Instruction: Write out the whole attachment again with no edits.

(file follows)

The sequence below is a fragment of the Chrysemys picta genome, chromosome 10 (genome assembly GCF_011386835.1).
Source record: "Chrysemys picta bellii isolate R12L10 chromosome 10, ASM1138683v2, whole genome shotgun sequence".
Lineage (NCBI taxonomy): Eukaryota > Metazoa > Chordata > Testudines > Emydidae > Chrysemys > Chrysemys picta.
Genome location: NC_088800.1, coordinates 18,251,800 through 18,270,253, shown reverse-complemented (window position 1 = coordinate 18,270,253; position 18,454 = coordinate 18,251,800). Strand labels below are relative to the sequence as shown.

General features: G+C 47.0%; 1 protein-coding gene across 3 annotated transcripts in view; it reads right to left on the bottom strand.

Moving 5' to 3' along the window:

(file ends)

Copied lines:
The sequence below is a fragment of the Chrysemys picta genome, chromosome 10 (genome assembly GCF_011386835.1).
Source record: "Chrysemys picta bellii isolate R12L10 chromosome 10, ASM1138683v2, whole genome shotgun sequence".
Lineage (NCBI taxonomy): Eukaryota > Metazoa > Chordata > Testudines > Emydidae > Chrysemys > Chrysemys picta.
Genome location: NC_088800.1, coordinates 18,251,800 through 18,270,253, shown reverse-complemented (window position 1 = coordinate 18,270,253; position 18,454 = coordinate 18,251,800). Strand labels below are relative to the sequence as shown.

General features: G+C 47.0%; 1 protein-coding gene across 3 annotated transcripts in view; it reads right to left on the bottom strand.

Moving 5' to 3' along the window: